The TAFE also claimed that if he had remained on campus while the auditors were present, more allegations may have been made which could be detrimental to the TAFE during the audit process. Further, the TAFE argued that the requirement for Mr Barclay to "show cause" was not an adverse action.

Appeal to the full bench of the Federal Court

In February 2011, the full bench of the Federal Court heard an appeal by Mr Barclay. The fundamental question on appeal was whether there was a sufficient link between Bendigo TAFE's decision to take the adverse action and the fact that Mr Barclay was a union officer engaged in industrial activity.

Bendigo TAFE previously acknowledged before a single judge of the Federal Court that adverse action had occurred in respect of three of the four matters alleged by Mr Barclay. On appeal, Mr Barclay did not pursue the argument that the request to "show cause" was also an adverse action.

No dispute was made by Bendigo TAFE in respect of the court's finding that Mr Barclay had been acting within his capacity as a union official when he raised the fraudulent conduct.

Mr Barclay was found to be representing and advancing the views of the AEU. He had encouraged members to contact AEU and had refused to divulge the identity of the union members who had informed him of the fraud. As a result, Mr Barclay was seen to be engaged in industrial activity when he sent the email.

Although Dr Harvey gave evidence to suggest that she had characterised Mr Barclay's conduct as that of an employee, the court found that this did not alter the fact that her reasons for suspending Mr Barclay included factors that were linked to his function as an AEU Officer.

Bendigo TAFE found to have contravened s 346 of the Fair Work Act

Ultimately it was determined that Bendigo TAFE had contravened s346 of the Fair Work Act by taking adverse action against Mr Barclay because of his involvement in industrial activity. Their Honours found that in reaching their decision, it was a requirement to consider all of the surrounding circumstances, both objective and subjective.

This includes a review of factors which may be different to what the employer claimed or genuinely believed at the time of their decision to take action. It is, however, this factor of the decision that is the subject of the current appeal to the High Court.

Additionally, the court was required to consider whether there had been a breach of sections 340 of the Act. The TAFE's employees were allowed to seek advice from and be represented by the AEU at all stages of a dispute resolution procedure.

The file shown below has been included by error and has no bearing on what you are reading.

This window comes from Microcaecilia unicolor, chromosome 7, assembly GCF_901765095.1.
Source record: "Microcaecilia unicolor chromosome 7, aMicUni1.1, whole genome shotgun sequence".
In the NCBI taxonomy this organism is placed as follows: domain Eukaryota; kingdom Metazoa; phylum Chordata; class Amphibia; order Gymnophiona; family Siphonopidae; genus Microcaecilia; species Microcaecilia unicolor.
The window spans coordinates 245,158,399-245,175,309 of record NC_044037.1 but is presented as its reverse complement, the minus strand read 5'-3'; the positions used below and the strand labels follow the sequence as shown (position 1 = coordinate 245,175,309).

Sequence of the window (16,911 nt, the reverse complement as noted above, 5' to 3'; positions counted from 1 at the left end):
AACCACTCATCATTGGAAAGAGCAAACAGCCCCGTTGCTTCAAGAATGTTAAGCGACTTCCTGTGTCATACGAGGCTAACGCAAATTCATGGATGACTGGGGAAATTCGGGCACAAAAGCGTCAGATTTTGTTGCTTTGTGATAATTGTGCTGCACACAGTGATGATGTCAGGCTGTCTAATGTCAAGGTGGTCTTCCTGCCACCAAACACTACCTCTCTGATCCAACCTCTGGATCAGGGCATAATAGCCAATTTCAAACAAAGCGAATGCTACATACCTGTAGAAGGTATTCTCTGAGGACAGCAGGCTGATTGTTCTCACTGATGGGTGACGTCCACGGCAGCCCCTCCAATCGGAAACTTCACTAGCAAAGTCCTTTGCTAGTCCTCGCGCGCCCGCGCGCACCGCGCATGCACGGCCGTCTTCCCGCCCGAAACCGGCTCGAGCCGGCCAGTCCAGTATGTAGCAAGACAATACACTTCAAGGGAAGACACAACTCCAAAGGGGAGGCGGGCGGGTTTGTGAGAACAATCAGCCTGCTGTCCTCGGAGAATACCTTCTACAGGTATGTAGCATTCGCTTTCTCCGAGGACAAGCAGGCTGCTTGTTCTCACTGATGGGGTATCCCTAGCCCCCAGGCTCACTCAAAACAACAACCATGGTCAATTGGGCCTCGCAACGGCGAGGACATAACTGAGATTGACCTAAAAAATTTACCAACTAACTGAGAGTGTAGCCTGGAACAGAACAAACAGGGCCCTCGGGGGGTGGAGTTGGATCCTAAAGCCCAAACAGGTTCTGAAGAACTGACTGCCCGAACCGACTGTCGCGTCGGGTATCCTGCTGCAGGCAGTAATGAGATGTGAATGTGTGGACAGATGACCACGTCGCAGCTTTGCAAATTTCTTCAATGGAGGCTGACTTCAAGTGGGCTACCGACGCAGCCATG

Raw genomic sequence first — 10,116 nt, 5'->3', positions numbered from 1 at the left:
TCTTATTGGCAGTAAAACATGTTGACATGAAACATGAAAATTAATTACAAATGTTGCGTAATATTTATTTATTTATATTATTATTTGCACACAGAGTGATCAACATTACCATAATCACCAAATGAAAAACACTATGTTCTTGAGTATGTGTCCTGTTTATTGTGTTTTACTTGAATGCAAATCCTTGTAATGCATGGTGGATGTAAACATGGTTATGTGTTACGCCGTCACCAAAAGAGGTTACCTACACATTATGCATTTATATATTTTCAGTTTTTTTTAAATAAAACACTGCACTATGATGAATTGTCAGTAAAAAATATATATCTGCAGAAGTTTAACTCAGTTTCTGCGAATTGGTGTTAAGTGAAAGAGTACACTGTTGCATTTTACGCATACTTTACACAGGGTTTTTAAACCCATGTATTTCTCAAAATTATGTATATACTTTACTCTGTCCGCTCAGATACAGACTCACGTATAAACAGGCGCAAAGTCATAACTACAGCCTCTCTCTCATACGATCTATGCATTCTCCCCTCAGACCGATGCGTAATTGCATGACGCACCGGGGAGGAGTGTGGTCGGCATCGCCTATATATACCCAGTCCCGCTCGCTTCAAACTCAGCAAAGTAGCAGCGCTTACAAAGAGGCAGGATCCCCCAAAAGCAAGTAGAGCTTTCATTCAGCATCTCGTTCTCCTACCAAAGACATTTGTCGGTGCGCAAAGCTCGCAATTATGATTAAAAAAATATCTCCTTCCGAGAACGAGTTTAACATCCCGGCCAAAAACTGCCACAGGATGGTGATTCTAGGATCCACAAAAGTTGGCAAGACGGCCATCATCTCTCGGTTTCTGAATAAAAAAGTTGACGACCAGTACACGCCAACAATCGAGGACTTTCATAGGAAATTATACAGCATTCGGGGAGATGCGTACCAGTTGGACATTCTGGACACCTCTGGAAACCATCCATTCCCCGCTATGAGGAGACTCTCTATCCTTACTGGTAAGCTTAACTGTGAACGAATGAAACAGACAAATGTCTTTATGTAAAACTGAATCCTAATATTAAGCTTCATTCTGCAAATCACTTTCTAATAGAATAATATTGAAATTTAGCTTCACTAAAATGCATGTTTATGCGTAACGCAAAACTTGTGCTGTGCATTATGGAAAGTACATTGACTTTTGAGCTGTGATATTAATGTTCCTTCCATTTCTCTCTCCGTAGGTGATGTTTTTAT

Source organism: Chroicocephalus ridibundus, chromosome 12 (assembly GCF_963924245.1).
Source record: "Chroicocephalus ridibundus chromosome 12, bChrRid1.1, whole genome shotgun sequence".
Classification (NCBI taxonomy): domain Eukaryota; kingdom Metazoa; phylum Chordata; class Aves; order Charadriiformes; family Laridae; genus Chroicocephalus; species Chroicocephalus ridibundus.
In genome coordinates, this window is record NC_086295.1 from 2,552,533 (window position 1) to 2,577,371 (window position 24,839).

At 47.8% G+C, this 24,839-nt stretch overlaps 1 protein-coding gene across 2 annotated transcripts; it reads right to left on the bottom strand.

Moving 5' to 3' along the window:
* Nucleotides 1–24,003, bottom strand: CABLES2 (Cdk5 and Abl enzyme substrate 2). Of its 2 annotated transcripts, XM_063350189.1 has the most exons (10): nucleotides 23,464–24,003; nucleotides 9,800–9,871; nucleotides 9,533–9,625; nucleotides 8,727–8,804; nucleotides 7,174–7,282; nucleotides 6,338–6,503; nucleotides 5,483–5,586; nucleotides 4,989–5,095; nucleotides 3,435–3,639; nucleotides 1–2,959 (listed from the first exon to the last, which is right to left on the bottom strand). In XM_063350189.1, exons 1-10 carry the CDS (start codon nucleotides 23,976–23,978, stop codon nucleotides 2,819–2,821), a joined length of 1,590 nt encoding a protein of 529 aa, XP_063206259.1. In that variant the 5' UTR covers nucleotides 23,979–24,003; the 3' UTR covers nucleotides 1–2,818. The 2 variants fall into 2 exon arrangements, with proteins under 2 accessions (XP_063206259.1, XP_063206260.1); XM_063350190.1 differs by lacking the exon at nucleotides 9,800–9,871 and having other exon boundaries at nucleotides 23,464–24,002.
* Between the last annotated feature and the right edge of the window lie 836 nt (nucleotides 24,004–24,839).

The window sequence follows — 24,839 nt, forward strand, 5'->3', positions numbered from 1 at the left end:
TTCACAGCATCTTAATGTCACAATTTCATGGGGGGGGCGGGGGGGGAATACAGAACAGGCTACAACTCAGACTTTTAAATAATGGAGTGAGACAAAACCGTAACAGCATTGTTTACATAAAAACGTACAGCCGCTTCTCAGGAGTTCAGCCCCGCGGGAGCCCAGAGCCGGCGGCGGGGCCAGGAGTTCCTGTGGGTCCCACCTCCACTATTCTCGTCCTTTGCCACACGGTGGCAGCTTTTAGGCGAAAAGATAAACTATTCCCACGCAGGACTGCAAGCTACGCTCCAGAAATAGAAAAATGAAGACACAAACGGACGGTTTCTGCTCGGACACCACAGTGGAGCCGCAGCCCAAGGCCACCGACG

Mr Barclay claimed to be the representative member of the AEU, from which employees could seek advice. He argued that this meant he had been exercising a workplace right. However, no evidence was presented to the court to support the proposition that any AEU member had sought advice or requested representation from Mr Barclay. Therefore it was found that Mr Barclay was not exercising a workplace right and there had been no contravention of section 340 of the Fair Work Act.

Factors to consider in disciplinary proceedings involving union members

This case illustrates the importance of ensuring procedural fairness is provided to all employees. In cases involving an adverse action claim, the following points are useful in considering disciplinary proceedings involving union members:

  • The court is likely to consider why the employee was treated as they were and whether it was because the employee had engaged in industrial activities. In doing so, the court will assess not only the employer's individual reasons for taking the action, but will also review any objective reasons a third party might consider to be the motivating factor.
  • Prior to taking any action against an employee who is engaged in industrial activities, undertake an assessment of what a third party may think of your reasons for taking the action. As can be seen from this case, the industrial activity need only be one factor in the decision making process.

For more information about workplace relations, please see the website of CBP Lawyers or contact Sam Ingui at or Kristen Lopes at or Sarah Hedger at

The content of this article is intended to provide a general guide to the subject matter. Specialist advice should be sought about your specific circumstances.

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Sarah Hedger